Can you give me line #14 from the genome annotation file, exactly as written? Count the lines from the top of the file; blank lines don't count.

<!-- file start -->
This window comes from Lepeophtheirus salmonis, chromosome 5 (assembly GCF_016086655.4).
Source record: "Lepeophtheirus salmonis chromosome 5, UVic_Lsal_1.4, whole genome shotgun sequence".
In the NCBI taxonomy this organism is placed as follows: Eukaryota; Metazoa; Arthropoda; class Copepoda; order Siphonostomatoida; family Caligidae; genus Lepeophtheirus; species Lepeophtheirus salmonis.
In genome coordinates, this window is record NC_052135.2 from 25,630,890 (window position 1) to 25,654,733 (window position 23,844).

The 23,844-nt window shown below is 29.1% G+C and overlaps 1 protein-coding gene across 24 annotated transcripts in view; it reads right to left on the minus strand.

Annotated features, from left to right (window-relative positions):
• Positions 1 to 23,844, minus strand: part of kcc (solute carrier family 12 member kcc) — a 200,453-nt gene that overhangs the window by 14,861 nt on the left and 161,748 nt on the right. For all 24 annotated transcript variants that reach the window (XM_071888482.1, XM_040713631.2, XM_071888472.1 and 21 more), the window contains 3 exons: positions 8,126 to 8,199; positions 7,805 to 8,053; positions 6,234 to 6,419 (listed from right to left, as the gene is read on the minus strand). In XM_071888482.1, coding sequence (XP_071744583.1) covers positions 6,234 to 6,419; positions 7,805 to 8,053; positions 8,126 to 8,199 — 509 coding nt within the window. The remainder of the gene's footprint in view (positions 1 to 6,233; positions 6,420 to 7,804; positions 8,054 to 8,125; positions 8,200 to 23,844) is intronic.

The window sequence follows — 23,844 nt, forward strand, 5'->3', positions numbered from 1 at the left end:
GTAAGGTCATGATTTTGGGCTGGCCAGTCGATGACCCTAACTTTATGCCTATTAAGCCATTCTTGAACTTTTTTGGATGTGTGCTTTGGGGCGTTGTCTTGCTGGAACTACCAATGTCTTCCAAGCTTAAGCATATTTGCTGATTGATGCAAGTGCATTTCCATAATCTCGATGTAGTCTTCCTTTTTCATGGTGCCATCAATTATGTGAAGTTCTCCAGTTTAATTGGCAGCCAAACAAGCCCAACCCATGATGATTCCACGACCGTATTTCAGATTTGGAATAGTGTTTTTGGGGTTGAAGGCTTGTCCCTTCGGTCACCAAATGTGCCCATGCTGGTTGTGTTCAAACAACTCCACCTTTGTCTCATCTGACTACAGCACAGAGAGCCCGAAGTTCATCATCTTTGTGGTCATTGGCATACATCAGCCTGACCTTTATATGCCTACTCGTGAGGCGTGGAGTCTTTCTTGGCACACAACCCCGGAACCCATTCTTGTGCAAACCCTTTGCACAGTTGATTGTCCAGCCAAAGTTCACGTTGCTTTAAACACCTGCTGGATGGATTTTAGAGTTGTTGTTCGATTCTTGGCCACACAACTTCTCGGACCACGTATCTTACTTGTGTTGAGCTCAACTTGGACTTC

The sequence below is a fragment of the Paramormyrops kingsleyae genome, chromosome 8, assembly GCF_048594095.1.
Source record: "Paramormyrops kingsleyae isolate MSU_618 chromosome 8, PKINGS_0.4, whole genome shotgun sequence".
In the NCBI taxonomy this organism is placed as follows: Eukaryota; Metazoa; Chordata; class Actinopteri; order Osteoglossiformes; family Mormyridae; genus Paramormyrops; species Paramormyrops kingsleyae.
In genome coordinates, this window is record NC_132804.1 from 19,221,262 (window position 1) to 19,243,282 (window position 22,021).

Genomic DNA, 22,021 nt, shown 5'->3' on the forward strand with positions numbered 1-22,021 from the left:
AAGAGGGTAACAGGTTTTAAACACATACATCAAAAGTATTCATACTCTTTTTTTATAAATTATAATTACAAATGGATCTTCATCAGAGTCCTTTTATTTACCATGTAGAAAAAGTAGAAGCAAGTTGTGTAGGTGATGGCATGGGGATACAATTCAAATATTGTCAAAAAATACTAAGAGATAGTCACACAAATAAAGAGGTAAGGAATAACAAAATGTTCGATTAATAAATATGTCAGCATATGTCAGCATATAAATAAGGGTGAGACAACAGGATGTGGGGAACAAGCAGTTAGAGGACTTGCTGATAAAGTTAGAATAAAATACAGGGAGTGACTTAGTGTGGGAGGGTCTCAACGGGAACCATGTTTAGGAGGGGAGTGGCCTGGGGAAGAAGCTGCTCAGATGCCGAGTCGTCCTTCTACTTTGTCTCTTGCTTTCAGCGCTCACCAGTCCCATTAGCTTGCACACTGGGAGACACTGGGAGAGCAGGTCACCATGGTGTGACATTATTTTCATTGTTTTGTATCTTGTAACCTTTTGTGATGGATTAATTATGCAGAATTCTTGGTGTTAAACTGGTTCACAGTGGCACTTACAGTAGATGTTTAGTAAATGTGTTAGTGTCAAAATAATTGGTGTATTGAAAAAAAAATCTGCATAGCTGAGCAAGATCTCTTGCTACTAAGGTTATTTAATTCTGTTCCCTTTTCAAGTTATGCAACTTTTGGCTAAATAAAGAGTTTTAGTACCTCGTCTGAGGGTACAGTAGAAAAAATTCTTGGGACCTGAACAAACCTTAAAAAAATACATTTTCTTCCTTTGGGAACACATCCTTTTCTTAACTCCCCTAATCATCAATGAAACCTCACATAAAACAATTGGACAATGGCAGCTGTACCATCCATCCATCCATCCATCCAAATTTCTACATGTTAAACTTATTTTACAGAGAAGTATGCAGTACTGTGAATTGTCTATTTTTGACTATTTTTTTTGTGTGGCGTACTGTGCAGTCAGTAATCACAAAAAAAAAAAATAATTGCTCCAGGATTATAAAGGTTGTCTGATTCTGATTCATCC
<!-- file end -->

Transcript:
Genomic DNA, 22,021 nt, shown 5'->3' on the forward strand with positions numbered 1-22,021 from the left: